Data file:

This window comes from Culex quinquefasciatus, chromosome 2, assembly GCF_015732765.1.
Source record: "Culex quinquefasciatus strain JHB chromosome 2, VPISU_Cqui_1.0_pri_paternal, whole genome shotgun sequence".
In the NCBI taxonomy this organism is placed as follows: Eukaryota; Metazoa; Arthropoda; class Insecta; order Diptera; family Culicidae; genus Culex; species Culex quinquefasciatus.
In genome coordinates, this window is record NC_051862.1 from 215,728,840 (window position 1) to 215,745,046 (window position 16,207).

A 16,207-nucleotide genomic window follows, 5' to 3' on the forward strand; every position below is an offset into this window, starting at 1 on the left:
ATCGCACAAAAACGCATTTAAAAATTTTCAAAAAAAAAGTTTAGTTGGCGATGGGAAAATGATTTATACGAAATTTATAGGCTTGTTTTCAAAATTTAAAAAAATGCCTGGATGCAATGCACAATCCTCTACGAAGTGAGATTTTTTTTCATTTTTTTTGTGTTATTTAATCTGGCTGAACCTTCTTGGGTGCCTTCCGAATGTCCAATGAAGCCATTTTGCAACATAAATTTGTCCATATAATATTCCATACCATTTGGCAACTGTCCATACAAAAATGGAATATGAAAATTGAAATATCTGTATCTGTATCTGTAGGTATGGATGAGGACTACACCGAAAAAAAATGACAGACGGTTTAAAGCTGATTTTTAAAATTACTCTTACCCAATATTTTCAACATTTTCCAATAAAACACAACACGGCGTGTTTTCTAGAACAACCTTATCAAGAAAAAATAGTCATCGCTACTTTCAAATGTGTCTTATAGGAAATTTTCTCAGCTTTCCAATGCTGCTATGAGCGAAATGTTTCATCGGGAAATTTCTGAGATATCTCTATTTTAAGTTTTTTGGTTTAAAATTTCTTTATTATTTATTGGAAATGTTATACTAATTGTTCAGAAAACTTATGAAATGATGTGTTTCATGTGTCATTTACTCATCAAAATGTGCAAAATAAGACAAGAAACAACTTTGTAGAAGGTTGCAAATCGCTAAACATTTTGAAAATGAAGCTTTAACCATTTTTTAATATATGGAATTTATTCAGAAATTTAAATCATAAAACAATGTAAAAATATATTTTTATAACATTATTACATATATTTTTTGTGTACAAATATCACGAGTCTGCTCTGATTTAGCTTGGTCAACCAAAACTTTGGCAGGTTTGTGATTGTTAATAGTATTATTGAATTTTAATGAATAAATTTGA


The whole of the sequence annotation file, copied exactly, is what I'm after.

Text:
This window comes from Culex quinquefasciatus, chromosome 2, assembly GCF_015732765.1.
Source record: "Culex quinquefasciatus strain JHB chromosome 2, VPISU_Cqui_1.0_pri_paternal, whole genome shotgun sequence".
In the NCBI taxonomy this organism is placed as follows: Eukaryota; Metazoa; Arthropoda; class Insecta; order Diptera; family Culicidae; genus Culex; species Culex quinquefasciatus.
In genome coordinates, this window is record NC_051862.1 from 215,728,840 (window position 1) to 215,745,046 (window position 16,207).

A 16,207-nucleotide genomic window follows, 5' to 3' on the forward strand; every position below is an offset into this window, starting at 1 on the left:
ATCGCACAAAAACGCATTTAAAAATTTTCAAAAAAAAAGTTTAGTTGGCGATGGGAAAATGATTTATACGAAATTTATAGGCTTGTTTTCAAAATTTAAAAAAATGCCTGGATGCAATGCACAATCCTCTACGAAGTGAGATTTTTTTTCATTTTTTTTGTGTTATTTAATCTGGCTGAACCTTCTTGGGTGCCTTCCGAATGTCCAATGAAGCCATTTTGCAACATAAATTTGTCCATATAATATTCCATACCATTTGGCAACTGTCCATACAAAAATGGAATATGAAAATTGAAATATCTGTATCTGTATCTGTAGGTATGGATGAGGACTACACCGAAAAAAAATGACAGACGGTTTAAAGCTGATTTTTAAAATTACTCTTACCCAATATTTTCAACATTTTCCAATAAAACACAACACGGCGTGTTTTCTAGAACAACCTTATCAAGAAAAAATAGTCATCGCTACTTTCAAATGTGTCTTATAGGAAATTTTCTCAGCTTTCCAATGCTGCTATGAGCGAAATGTTTCATCGGGAAATTTCTGAGATATCTCTATTTTAAGTTTTTTGGTTTAAAATTTCTTTATTATTTATTGGAAATGTTATACTAATTGTTCAGAAAACTTATGAAATGATGTGTTTCATGTGTCATTTACTCATCAAAATGTGCAAAATAAGACAAGAAACAACTTTGTAGAAGGTTGCAAATCGCTAAACATTTTGAAAATGAAGCTTTAACCATTTTTTAATATATGGAATTTATTCAGAAATTTAAATCATAAAACAATGTAAAAATATATTTTTATAACATTATTACATATATTTTTTGTGTACAAATATCACGAGTCTGCTCTGATTTAGCTTGGTCAACCAAAACTTTGGCAGGTTTGTGATTGTTAATAGTATTATTGAATTTTAATGAATAAATTTGA